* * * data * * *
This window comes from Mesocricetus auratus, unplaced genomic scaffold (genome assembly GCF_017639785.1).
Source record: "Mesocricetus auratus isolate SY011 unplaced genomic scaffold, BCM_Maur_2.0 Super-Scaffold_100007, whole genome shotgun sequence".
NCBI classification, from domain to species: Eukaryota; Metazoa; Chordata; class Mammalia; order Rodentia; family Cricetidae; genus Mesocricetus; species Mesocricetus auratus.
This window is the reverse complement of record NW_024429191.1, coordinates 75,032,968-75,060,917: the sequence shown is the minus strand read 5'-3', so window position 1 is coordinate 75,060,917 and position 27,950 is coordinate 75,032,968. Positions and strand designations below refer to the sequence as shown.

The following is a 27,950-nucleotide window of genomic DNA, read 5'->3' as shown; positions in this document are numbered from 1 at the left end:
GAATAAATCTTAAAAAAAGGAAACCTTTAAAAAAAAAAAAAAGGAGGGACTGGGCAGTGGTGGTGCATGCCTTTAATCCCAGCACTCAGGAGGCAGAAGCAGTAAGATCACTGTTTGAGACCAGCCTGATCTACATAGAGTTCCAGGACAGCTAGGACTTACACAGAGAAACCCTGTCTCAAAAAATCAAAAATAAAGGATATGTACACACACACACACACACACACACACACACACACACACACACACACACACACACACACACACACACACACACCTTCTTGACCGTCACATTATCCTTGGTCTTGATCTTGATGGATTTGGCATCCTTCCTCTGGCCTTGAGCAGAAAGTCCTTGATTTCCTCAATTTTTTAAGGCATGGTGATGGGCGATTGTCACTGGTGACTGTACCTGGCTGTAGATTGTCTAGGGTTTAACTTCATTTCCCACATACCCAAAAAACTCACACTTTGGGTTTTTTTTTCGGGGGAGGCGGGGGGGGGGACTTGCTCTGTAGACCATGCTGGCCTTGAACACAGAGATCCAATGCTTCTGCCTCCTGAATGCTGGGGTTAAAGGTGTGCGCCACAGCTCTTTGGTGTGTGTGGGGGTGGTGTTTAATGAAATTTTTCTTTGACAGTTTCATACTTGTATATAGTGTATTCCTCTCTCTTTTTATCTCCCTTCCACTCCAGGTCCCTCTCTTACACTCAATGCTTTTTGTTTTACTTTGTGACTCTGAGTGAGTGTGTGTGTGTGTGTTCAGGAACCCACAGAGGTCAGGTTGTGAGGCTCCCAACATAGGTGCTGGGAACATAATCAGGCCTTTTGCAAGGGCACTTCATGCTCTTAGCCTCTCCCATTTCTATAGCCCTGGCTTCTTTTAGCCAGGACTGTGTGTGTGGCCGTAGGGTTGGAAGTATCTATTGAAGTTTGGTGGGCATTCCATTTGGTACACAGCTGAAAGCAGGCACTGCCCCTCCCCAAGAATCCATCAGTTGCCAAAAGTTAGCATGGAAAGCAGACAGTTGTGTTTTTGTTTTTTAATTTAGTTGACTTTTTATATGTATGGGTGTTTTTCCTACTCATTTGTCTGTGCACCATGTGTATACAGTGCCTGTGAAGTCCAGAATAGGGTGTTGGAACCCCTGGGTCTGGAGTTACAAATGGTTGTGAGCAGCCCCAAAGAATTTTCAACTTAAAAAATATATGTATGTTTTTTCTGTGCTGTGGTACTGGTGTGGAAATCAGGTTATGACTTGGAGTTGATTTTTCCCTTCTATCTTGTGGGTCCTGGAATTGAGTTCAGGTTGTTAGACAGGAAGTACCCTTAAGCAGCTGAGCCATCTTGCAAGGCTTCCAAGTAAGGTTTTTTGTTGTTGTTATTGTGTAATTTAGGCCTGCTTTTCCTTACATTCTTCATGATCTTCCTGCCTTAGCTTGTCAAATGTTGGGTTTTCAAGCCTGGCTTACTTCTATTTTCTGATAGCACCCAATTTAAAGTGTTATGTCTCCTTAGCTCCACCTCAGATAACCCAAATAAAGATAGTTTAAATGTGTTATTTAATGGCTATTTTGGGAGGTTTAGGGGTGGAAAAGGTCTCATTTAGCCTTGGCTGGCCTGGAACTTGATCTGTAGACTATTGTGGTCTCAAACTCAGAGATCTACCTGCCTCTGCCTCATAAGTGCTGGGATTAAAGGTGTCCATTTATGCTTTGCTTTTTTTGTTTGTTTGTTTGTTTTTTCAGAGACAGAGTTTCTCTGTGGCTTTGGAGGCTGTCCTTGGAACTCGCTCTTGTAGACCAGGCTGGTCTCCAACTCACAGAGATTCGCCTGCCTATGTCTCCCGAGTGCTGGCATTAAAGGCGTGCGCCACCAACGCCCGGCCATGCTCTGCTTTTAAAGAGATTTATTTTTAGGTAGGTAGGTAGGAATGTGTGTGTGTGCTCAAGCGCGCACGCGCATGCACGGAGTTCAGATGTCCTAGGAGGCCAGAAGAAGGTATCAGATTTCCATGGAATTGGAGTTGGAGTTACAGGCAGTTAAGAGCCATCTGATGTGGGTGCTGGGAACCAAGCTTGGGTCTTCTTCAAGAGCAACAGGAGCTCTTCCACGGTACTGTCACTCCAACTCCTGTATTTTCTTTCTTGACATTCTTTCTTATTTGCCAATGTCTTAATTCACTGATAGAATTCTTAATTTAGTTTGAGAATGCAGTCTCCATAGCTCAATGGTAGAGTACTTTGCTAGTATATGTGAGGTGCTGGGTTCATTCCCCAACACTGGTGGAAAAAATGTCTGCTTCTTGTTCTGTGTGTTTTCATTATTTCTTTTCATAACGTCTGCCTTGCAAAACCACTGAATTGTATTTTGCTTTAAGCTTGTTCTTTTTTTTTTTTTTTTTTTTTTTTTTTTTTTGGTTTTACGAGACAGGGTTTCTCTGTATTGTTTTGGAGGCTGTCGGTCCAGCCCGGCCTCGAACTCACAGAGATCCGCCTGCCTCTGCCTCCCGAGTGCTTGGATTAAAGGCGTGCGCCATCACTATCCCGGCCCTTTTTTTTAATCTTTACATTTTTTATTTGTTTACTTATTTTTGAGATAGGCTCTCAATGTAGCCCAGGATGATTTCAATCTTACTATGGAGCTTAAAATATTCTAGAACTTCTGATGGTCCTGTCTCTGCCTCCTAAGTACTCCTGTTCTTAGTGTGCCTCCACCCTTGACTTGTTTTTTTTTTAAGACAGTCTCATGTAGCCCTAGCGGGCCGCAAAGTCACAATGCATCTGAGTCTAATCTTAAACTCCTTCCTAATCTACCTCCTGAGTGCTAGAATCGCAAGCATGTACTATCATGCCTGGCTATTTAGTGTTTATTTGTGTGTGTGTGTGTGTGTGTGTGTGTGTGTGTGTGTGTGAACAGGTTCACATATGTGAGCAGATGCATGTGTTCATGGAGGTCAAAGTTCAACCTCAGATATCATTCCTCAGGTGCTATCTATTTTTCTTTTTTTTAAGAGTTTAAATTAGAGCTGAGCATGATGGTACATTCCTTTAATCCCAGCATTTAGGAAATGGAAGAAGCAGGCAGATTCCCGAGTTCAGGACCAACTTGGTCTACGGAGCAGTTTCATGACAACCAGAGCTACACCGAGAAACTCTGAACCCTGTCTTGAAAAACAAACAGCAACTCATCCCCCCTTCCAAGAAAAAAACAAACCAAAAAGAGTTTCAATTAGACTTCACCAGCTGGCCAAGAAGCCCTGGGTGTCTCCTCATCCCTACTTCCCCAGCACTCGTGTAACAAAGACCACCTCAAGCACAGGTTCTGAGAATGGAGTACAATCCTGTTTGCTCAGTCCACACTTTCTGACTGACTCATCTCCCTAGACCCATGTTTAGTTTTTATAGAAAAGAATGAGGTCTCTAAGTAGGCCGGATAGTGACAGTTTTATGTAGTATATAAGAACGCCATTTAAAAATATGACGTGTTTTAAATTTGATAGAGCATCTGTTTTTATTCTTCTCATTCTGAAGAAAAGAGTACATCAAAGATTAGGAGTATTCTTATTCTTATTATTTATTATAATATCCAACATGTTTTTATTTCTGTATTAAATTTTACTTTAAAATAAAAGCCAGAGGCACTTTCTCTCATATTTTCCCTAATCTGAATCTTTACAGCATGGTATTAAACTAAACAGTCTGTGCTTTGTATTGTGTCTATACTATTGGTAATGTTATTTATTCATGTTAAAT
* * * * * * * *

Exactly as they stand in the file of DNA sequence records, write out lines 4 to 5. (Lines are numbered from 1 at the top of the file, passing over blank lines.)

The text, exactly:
This window is the reverse complement of record NW_024429191.1, coordinates 75,032,968-75,060,917: the sequence shown is the minus strand read 5'-3', so window position 1 is coordinate 75,060,917 and position 27,950 is coordinate 75,032,968. Positions and strand designations below refer to the sequence as shown.

The following is a 27,950-nucleotide window of genomic DNA, read 5'->3' as shown; positions in this document are numbered from 1 at the left end: